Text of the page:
Vincent gazed at Catherine, and she raised her chin slightly and nodded at him. It was the most intimate gesture they had ever shared.

  She is the best of me. Something moved inside him and he thought, Whatever happens next, it was worth it. Even if I die.

  The moment passed, their pact sealed. It was time to get down to business.

  “How many parts of the antidote have you collected?” Mazursky asked them.

  Catherine told him that they had two, Howison’s and Tiptree’s. He looked mildly disappointed. “I had Badal seek out the vials that you now have in your possession.” He turned to Vincent. “His drug protocol enhanced his sense of smell to a degree possessed not even by you. He literally sniffed them out like a bloodhound.

  “The flag has been a problem for us. We suspect Muirfield got wind of an attempt to smuggle out evidence of the beast experiments in Afghanistan and intercepted it en route to the Riley home. From what we have gleaned, it’s a catalyst that sets the transformative process in motion, common to many of the formulae used on the subjects. We think it’s needed to trigger the antidote. That without it, the serum won’t work. And we need it. Desperately.”

  “Which I suppose should explain the attack in the subway,” Catherine drawled. “But how did you dream you would get Vincent’s cooperation if you killed me?”

  He stared at her. “What are you talking about?”

  She told him about the attack on Mr. Riley’s house, and the firefight in the subway, and he gaped at her in astonishment.

  “They said I sent them? No.”

  “Then it was the group Lena Mueller and James Farris were working for,” Catherine said, sharing a grim look with Vincent.

  “The Freedom Fighters of New York,” Mazursky filled in. “Howison was undercover with them. You know this, right?”

  “They implicated you.”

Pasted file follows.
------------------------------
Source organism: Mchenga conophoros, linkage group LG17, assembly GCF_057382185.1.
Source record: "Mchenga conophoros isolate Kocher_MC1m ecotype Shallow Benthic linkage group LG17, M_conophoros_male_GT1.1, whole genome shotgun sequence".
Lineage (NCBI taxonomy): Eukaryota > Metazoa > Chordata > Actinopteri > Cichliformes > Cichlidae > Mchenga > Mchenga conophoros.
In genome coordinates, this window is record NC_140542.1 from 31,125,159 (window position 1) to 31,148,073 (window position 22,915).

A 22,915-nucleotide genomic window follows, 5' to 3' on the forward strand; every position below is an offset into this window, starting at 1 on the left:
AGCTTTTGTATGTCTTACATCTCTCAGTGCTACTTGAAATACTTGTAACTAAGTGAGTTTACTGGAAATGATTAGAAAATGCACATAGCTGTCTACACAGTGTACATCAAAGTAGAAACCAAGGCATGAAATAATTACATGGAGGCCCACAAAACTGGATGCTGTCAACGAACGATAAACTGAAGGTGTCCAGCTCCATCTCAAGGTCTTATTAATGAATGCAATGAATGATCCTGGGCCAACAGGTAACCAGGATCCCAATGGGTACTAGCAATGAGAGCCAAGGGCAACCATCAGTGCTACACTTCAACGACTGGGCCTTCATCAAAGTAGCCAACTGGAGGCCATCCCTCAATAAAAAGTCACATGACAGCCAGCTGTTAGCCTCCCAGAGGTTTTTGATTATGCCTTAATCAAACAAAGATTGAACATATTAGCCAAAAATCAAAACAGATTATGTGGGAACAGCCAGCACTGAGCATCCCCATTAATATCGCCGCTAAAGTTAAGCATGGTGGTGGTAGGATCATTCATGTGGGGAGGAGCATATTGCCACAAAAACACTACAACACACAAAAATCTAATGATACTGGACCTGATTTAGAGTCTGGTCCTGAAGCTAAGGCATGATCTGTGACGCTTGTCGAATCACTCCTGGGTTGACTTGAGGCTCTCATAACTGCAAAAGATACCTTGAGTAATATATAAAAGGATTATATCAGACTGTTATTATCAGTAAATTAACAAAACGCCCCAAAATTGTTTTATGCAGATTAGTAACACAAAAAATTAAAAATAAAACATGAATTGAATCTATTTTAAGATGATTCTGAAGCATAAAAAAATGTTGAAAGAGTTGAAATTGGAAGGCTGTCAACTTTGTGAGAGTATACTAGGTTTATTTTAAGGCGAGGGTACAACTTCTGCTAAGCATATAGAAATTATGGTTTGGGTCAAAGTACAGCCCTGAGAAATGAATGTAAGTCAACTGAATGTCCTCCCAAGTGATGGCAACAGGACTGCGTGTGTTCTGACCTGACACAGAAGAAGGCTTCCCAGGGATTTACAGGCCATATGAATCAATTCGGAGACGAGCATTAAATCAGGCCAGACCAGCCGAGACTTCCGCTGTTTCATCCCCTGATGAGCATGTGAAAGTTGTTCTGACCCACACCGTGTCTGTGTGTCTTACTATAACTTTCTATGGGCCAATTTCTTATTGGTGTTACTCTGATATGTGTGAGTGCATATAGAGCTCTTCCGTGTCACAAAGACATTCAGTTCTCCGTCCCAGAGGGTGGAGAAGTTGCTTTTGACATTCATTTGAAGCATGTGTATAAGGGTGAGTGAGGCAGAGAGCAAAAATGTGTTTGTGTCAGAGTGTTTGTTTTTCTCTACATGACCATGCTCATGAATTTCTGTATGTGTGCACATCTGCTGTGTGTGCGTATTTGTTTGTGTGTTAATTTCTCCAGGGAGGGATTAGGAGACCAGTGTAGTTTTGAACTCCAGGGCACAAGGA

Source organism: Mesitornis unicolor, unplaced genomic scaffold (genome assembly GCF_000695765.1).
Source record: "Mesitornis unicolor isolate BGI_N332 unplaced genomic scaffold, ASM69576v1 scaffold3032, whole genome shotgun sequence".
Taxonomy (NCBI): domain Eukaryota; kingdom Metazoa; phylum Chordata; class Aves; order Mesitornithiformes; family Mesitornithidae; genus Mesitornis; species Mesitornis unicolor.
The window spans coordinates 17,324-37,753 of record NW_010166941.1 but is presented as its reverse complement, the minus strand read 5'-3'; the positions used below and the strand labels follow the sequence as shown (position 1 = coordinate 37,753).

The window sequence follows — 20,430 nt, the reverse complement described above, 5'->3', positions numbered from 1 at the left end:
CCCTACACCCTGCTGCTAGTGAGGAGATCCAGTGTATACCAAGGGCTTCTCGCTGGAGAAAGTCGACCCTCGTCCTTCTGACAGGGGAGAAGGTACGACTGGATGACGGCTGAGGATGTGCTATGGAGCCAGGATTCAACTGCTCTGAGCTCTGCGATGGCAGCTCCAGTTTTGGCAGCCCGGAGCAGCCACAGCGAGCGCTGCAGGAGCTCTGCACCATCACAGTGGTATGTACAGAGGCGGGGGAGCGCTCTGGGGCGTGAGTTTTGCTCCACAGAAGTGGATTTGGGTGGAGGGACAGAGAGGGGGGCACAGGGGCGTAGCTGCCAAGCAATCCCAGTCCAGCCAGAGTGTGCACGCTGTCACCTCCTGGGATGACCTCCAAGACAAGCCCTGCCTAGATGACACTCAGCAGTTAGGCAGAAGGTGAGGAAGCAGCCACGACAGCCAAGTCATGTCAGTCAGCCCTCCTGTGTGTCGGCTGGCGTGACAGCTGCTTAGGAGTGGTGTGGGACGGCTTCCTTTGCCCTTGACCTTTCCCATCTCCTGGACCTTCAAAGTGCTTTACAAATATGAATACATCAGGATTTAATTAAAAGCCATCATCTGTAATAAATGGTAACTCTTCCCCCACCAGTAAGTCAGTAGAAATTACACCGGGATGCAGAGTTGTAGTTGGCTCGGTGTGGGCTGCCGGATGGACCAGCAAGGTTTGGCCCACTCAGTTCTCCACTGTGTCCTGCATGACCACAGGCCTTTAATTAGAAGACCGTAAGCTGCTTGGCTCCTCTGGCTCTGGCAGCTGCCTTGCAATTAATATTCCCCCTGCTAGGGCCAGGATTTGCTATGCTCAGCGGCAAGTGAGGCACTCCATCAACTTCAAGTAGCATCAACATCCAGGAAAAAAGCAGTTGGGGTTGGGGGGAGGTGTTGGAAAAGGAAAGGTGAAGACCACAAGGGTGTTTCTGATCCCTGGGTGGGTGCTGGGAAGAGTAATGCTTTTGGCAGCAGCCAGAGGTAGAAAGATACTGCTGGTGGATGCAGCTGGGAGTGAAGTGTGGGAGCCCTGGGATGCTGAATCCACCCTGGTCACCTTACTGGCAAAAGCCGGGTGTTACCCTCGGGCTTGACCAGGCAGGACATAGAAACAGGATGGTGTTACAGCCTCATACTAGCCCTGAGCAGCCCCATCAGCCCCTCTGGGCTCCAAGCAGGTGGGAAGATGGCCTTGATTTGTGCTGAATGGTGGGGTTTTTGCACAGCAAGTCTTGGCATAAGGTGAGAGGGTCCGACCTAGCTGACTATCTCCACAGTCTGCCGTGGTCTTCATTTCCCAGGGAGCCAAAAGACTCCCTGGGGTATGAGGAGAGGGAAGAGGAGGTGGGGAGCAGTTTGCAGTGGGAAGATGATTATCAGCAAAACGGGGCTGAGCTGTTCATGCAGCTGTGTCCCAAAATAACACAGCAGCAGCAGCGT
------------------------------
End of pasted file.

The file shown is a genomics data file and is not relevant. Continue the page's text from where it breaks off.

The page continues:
He shook his head. “Misdirection. Trying to confuse and distract us. The real threat that stalks this city is out there and no one has control of it.”

  When will you stop? Vincent thought. When will you human monsters stop twisting innocent people into beasts and putting the world at risk?


  J.T. was relieved to see everyone arrive at his house in one piece. The snow was like a beast itself, crazy and raging, and the mayor’s office was telling people to get off the streets; last night had only been a dress rehearsal.

  Wilson had stayed home to watch over Aliyah, and she would not leave his side. Which was great, because no one particularly wanted him around. Team Beast was used to working under the radar by themselves, especially in a crisis. Wilson had yet to see Vincent beast out; he didn’t really know what he had gotten into. Now that he had Aliyah to tend to, maybe he would be benched permanently.

  With the others keeping an eye on James Farris, J.T. got to work on the antidote. He kept the news streaming on his desktop in the background and, given the violence of the storm, was sure that this time an Emergency Snow Declaration would be called. There had been some backlash that the mayor hadn’t done it last night. Naysayers said it was more evidence that the city wasn’t looking out for the safety of its citizens.